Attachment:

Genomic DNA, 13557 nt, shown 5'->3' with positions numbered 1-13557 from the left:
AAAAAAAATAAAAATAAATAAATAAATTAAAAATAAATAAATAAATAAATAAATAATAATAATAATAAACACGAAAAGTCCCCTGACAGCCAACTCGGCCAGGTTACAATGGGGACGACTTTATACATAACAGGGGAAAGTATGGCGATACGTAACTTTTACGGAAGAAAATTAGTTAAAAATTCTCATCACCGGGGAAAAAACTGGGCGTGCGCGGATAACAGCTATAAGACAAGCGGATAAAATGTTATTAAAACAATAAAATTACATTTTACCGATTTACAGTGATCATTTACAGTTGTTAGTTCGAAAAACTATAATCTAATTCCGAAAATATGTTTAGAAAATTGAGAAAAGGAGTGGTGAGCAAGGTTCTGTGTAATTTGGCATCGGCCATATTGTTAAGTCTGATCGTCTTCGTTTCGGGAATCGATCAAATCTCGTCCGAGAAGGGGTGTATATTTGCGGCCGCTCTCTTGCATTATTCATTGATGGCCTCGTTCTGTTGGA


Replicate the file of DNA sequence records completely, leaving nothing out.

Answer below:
Genomic DNA, 13557 nt, shown 5'->3' with positions numbered 1-13557 from the left:
AAAAAAAATAAAAATAAATAAATAAATTAAAAATAAATAAATAAATAAATAAATAATAATAATAATAAACACGAAAAGTCCCCTGACAGCCAACTCGGCCAGGTTACAATGGGGACGACTTTATACATAACAGGGGAAAGTATGGCGATACGTAACTTTTACGGAAGAAAATTAGTTAAAAATTCTCATCACCGGGGAAAAAACTGGGCGTGCGCGGATAACAGCTATAAGACAAGCGGATAAAATGTTATTAAAACAATAAAATTACATTTTACCGATTTACAGTGATCATTTACAGTTGTTAGTTCGAAAAACTATAATCTAATTCCGAAAATATGTTTAGAAAATTGAGAAAAGGAGTGGTGAGCAAGGTTCTGTGTAATTTGGCATCGGCCATATTGTTAAGTCTGATCGTCTTCGTTTCGGGAATCGATCAAATCTCGTCCGAGAAGGGGTGTATATTTGCGGCCGCTCTCTTGCATTATTCATTGATGGCCTCGTTCTGTTGGA